This book examines the role of uncertainty on financial decisions - and, consequently, on financial markets - in the buildup to and aftermath of the Great Recession. It tracks the significant growth and important structural changes in the financial sector during the past few decades, both of which made the economy more vulnerable to perceptions of risk in the markets. Halperin argues that conventional economic models have lost relevance by failing to take these developments into account appropriately, and also explains that because of financial globalization we can no longer understand what happens in the economies of major countries by relying on "closed-economy" thinking. The book concludes with a list of policy recommendations designed to increase the resilience of the financial markets to negative economic developments and to reduce incentives for risk taking, including a proposal to eliminate the double taxation of dividends.
Ricardo A. Halperin taught macroeconomics and monetary theory at the University of Buenos Aires, Argentina, and advised Argentina's Minister of Economy, Secretary to the Treasury, and National Development Bank before joining the World Bank, where he held various management positions. He is currently retired.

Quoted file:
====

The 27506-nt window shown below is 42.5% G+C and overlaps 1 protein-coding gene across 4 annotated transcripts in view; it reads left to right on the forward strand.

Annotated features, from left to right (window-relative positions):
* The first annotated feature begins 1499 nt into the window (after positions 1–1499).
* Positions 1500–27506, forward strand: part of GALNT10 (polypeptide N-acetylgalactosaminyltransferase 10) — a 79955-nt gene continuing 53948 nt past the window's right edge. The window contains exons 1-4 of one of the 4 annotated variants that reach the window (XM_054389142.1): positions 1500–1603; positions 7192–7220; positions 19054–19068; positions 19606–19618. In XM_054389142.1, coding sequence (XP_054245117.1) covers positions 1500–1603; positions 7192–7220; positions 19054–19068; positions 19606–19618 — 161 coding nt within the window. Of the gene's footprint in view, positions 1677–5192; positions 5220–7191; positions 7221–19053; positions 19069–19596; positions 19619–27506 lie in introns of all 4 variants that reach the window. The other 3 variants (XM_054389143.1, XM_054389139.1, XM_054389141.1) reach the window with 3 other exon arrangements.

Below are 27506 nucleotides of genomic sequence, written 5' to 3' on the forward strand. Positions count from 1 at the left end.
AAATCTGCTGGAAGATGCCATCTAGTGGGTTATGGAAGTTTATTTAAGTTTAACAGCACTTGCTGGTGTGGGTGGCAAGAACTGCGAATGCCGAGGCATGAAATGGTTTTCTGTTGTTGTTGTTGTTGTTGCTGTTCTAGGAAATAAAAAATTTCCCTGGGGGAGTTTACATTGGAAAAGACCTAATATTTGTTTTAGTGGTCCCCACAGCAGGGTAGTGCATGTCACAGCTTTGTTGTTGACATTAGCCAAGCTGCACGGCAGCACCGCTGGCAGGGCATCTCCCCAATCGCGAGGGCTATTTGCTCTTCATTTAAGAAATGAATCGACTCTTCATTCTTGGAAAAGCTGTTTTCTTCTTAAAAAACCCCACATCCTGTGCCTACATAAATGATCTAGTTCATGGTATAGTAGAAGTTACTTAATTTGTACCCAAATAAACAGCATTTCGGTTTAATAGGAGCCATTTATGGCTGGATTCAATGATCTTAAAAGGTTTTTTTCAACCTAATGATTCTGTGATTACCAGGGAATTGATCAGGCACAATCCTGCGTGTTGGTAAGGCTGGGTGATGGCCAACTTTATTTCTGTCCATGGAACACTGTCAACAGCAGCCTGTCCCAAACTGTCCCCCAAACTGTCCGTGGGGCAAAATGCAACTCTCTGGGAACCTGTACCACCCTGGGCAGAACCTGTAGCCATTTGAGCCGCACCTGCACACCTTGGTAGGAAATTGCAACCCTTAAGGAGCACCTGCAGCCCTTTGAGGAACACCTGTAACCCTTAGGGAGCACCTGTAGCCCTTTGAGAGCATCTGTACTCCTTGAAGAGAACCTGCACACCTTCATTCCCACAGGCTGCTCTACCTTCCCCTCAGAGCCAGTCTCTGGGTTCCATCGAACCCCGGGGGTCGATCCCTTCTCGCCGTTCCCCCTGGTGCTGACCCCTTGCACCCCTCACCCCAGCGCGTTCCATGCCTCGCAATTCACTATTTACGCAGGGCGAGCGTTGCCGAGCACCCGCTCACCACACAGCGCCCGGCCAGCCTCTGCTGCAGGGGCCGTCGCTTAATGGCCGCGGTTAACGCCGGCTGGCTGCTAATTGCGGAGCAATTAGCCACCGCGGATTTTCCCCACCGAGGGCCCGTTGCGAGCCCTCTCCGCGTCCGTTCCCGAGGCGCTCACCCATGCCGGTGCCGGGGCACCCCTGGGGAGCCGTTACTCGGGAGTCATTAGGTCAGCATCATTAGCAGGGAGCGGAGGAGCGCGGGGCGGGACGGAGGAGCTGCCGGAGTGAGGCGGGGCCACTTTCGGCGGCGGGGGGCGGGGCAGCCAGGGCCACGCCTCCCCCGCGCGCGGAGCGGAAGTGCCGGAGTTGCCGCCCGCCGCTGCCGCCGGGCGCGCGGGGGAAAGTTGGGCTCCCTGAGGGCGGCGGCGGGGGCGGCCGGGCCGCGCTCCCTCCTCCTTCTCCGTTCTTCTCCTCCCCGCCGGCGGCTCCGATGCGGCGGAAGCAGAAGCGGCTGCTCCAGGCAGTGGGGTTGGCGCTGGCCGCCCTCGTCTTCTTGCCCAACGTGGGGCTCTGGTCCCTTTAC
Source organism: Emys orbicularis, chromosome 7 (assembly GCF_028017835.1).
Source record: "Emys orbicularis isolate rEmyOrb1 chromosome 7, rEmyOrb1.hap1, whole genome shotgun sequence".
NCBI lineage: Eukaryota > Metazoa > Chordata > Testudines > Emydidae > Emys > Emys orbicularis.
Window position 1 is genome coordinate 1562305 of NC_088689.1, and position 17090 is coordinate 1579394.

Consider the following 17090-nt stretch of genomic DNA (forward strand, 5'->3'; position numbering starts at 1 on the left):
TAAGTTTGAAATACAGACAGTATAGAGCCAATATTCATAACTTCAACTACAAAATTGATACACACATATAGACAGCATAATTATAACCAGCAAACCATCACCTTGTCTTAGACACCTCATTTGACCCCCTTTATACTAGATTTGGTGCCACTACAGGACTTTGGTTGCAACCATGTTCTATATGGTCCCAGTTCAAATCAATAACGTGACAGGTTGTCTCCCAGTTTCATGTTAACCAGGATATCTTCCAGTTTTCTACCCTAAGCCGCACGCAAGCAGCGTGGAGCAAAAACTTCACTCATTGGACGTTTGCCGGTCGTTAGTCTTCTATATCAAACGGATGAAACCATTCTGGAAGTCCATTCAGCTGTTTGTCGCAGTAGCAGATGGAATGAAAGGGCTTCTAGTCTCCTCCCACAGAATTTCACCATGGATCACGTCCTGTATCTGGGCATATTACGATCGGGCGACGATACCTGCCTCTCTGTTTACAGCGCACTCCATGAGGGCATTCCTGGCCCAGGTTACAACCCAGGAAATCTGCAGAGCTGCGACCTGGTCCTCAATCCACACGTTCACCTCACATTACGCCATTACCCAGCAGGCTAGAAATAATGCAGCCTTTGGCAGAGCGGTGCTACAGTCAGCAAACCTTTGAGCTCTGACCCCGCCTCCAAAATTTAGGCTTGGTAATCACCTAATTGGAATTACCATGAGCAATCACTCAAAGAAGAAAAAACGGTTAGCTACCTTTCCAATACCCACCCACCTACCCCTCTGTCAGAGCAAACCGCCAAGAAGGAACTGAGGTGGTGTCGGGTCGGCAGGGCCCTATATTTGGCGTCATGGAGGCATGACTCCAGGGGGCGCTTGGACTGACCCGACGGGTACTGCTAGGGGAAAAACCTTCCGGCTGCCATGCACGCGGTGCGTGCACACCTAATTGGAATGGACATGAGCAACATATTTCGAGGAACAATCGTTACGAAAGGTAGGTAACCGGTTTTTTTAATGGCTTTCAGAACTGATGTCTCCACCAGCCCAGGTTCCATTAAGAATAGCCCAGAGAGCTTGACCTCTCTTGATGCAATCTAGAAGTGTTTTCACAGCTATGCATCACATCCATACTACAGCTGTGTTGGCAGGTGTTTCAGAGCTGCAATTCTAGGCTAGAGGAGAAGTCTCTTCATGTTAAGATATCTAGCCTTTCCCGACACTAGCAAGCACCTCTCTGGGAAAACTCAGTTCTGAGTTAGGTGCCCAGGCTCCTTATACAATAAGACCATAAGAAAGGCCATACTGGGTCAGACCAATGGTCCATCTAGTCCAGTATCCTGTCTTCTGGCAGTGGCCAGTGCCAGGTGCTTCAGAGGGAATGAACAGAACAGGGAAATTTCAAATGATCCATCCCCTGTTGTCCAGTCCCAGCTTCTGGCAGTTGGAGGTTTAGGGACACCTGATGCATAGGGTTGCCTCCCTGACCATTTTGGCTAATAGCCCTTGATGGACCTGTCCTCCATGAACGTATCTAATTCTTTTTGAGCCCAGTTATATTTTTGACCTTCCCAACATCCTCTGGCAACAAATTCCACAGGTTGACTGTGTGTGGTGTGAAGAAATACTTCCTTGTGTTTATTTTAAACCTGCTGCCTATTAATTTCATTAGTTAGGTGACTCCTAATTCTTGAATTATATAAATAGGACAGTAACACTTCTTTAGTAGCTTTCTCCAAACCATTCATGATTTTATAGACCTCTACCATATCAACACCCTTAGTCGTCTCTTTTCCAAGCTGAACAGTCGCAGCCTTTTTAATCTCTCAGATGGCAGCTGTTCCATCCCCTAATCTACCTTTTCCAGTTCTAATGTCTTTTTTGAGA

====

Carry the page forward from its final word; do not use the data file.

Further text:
1. A Failure of ImaginationPart A2. The Great Recession of 2007-20083. Fingers in the DikePart B4. Financial Intermediation and the Economy5. The Evolution of Financial IntermediationPart C6. Economics' Quest for Relevance7. Theories of Business Fluctuations8. The Elusive Search for Economic Motives9. Risk, Uncertainty, and Macroeconomic TheoryPart D10. The Visible Hand11. Regulation in the Financial Sector12. Prudential RegulationPart E13. Challenges Ahead14. Economic Policy Implications15. Summing Up